The Data Protection Officer (DPO)

March 12, 2020

The idea of having a Data Protection Officer within a company or organisation is to offer a further measure of security and added protection of the data that is collected and held, the DPO effectively acts as an extra safeguard.  


Having a DPO is not mandatory in most cases. The three particular, specific situations where a DPO must be appointed are:


- Where processing is undertaken by a public body - this excludes the court system operating in their official ambit.


- Where regular collection and systematic monitoring of data takes place in that it is, by nature, the core activity of a business or organisation.


- Where processing of special data or data relating to criminal convictions is a principal activity and is done on a large scale.

The DPO can be an individual, a third party or an employee (restrictions do apply in this case so that no conflict of interest arises - e.g. Senior Management in IT or HR should not also be the DPO). The person can be appointed by a group of entities as a single individual made available to all parties in involved. Equally, a DPO appointment can cover and act within multiple unrelated bodies or agencies. It is expected that the designated person will have expertise in data privacy law and practice and the capability to fulfil the tasks required by the company to become GDPR compliant.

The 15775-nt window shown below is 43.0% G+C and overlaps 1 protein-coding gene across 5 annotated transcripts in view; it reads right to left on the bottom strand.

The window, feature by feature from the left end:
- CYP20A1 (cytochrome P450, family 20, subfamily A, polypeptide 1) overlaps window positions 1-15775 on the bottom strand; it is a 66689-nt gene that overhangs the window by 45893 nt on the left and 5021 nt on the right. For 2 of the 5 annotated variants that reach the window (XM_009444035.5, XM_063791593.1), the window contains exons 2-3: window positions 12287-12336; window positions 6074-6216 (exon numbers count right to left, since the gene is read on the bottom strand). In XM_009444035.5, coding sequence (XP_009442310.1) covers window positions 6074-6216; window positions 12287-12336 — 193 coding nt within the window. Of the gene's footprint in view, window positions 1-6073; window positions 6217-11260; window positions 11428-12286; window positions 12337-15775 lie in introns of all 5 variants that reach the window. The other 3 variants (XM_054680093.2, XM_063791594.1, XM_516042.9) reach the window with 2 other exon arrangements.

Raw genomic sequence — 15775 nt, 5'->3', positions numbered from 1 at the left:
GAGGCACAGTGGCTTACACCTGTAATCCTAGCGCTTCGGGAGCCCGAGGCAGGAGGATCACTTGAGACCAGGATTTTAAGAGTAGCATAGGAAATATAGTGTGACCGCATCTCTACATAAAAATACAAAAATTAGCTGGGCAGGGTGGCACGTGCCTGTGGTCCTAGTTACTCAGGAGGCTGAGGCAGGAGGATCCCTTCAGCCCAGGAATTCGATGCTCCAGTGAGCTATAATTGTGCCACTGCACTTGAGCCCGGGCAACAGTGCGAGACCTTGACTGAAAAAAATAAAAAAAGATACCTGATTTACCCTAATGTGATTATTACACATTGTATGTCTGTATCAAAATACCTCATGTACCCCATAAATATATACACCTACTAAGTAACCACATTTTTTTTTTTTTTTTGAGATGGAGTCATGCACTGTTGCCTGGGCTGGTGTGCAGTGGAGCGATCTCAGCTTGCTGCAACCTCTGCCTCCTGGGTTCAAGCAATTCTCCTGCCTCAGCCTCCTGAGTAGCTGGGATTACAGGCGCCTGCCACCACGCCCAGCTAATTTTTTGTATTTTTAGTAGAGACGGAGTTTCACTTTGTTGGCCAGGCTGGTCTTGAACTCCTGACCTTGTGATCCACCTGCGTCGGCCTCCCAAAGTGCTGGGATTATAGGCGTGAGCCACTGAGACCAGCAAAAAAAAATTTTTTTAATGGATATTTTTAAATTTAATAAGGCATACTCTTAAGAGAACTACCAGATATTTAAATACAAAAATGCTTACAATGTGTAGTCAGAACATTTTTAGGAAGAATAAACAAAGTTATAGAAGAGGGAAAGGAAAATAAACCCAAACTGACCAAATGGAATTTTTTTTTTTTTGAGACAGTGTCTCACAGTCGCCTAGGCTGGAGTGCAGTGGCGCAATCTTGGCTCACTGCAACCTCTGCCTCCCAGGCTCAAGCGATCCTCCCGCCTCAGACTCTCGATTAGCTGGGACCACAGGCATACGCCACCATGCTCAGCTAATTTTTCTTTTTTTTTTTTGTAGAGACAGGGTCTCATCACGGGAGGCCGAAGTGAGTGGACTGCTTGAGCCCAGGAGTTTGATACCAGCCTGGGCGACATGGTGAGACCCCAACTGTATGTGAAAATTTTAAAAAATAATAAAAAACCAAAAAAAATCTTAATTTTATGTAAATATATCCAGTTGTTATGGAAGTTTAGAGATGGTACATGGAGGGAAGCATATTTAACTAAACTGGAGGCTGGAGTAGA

The most important thing to understand about the DPO role is that it is a special role that carries specific obligations, for example:

to be involved in all issues that relate to protection of personal data;

to act independently;

be a contact point for data subjects for all issues concerning the subjects rights.


Alongside this the appointed DPO is afforded particular rights, among which are:

be supported by the Controller and Processor;

to not be penalised for performing his or her duties;

to have access to senior management.


The role of DPO will generally encompass the following:

to inform and advise on GDPR obligations;

to monitor the organisations compliance with GDPR;

to provide advice internally and to be involved in training;

to act as a point of contact for both data subjects and the Supervisory Authority.







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